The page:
SCOTTISH First Minister Nicola Sturgeon yesterday called for another independence referendum to be held in late 2018 or early 2019, once the terms of Britain’s exit from the European Union have become clearer.
“If Scotland is to have a real choice — when the terms of Brexit are known but before it is too late to choose our own course — then that choice must be offered between the autumn of next year, 2018, and the spring of 2019,” Sturgeon told reporters.
Her demand comes as British Prime Minister Theresa May is poised to launch the Brexit process, something opposed by most Scots in last June’s vote on leaving the bloc.
Ultimately it is the UK parliament — where May commands a majority — which makes the call on whether Scotland can hold a second referendum.
But a refusal to approve such a vote could provoke a constitutional crisis while potentially stoking discord in Scotland.
May chided Sturgeon over the referendum call, saying her Scottish National Party had “tunnel vision” on breaking away from the United Kingdom.
“The tunnel vision that SNP has shown today is deeply regrettable,” May said. “Instead of playing politics with the future of our country, the Scottish government should focus on delivering good government and public services for the people of Scotland. Politics is not a game.”
While Sturgeon said the “door was still open” to talking to the UK government, she was not expecting a change of tack over Brexit. “I cannot pretend that a compromise looks remotely likely given the hardline response so far,” she said.
The results of the June 23 Brexit referendum called the future of the UK into question because voters in England and Wales chose to leave the EU, while Scotland and Northern Ireland voted to stay.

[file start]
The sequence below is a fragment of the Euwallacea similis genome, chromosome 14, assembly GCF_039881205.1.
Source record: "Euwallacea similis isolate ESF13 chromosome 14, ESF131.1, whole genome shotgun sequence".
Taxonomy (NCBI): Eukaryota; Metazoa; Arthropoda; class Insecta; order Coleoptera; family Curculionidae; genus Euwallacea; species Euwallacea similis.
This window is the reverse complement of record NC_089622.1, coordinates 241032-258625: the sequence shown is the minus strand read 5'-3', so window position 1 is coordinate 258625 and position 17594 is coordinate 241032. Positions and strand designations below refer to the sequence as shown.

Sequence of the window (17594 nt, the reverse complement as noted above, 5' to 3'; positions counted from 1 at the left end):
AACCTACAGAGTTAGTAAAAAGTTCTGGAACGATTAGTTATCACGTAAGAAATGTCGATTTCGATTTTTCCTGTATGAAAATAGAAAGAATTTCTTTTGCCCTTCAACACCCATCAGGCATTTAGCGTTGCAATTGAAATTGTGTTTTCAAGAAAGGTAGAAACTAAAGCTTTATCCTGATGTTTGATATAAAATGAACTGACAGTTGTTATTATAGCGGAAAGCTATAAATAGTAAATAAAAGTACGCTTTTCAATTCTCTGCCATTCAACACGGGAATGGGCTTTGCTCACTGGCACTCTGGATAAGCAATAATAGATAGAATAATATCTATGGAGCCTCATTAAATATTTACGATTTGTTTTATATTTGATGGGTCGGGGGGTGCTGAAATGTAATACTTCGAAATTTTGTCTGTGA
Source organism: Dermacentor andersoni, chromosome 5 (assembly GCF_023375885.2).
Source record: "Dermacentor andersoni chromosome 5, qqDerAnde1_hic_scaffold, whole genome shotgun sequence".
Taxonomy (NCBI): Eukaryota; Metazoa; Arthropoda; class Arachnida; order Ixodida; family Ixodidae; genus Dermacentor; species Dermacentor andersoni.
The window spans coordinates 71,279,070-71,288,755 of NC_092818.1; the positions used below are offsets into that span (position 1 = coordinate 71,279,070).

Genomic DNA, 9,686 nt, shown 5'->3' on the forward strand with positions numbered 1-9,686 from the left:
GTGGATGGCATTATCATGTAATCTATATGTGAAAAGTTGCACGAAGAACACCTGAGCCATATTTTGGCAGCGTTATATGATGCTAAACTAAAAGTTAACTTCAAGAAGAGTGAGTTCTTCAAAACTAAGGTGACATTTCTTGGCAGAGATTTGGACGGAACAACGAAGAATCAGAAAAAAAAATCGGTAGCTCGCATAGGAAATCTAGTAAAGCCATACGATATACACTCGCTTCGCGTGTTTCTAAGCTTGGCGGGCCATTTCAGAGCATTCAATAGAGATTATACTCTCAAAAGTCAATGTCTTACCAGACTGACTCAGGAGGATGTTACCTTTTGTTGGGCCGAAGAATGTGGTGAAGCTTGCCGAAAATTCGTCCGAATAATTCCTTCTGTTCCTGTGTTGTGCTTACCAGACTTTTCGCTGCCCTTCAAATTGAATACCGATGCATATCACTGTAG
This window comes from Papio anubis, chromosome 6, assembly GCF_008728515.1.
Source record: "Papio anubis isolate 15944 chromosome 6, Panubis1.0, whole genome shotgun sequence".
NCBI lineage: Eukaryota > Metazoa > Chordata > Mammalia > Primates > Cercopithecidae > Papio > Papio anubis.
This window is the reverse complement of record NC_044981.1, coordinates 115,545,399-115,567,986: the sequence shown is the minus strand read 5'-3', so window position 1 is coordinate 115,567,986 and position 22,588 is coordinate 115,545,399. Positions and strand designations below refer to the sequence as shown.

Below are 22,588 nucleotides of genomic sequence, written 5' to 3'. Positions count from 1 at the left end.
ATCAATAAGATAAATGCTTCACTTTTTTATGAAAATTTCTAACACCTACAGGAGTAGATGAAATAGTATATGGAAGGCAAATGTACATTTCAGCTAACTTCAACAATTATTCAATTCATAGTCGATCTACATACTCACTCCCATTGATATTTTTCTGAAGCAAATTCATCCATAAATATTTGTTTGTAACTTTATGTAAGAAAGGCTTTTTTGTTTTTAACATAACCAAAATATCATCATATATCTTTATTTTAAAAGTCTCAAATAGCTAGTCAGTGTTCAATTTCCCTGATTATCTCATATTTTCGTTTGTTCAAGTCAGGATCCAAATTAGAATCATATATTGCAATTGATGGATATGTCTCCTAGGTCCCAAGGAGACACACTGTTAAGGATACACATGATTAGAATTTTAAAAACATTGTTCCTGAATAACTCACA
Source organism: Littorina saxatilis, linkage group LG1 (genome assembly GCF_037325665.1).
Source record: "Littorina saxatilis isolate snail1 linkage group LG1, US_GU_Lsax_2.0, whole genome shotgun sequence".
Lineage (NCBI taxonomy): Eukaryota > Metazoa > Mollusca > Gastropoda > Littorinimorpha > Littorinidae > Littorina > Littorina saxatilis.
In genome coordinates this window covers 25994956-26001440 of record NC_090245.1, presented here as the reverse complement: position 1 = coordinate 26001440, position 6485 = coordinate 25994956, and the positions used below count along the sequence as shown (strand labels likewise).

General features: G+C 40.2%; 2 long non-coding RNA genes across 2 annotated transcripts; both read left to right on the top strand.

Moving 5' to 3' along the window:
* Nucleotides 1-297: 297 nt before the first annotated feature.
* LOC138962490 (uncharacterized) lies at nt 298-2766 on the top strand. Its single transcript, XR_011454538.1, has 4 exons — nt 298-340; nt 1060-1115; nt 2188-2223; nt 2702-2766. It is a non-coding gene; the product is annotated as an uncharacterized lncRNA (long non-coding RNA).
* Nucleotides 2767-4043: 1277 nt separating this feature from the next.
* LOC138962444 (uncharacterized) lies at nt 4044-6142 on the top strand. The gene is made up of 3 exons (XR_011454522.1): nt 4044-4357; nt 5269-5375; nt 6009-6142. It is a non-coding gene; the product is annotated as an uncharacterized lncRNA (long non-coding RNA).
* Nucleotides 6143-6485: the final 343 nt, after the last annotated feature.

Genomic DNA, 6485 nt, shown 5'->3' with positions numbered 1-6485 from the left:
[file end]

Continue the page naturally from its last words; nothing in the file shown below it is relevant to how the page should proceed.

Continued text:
May has accused Sturgeon’s SNP of sacrificing not only the UK but also Scotland with its “obsession” with securing independence.
Scots rejected independence by 55-45 percent in a referendum in September 2014, though the vote energized Scottish politics and support for the SNP has surged since then.
“Only a little over two years ago people in Scotland voted decisively to remain part of our United Kingdom in a referendum which the Scottish Government defined as a ‘once in a generation’ vote,” a spokesman for May said in a statement.
“The evidence clearly shows that a majority of people in Scotland do not want a second independence referendum. Another referendum would be divisive and cause huge economic uncertainty at the worst possible time.”
Sturgeon has said she wanted Scotland to have its own deal as part of the UK’s Brexit agreement to maintain Scotland’s access to the single market. But yesterday she said her efforts had hit a “brick wall of intransigence” in London.
Sterling rose after Sturgeon said the earliest date for a new Scottish independence referendum was in the autumn of next year. British government bond prices fell.
Support for independence has been rising in Scotland. A poll last week saw a 50-50 split.
Asked if she believed she could win a second independence vote, Sturgeon replied: “Yes I do. Absolutely, I believe that.”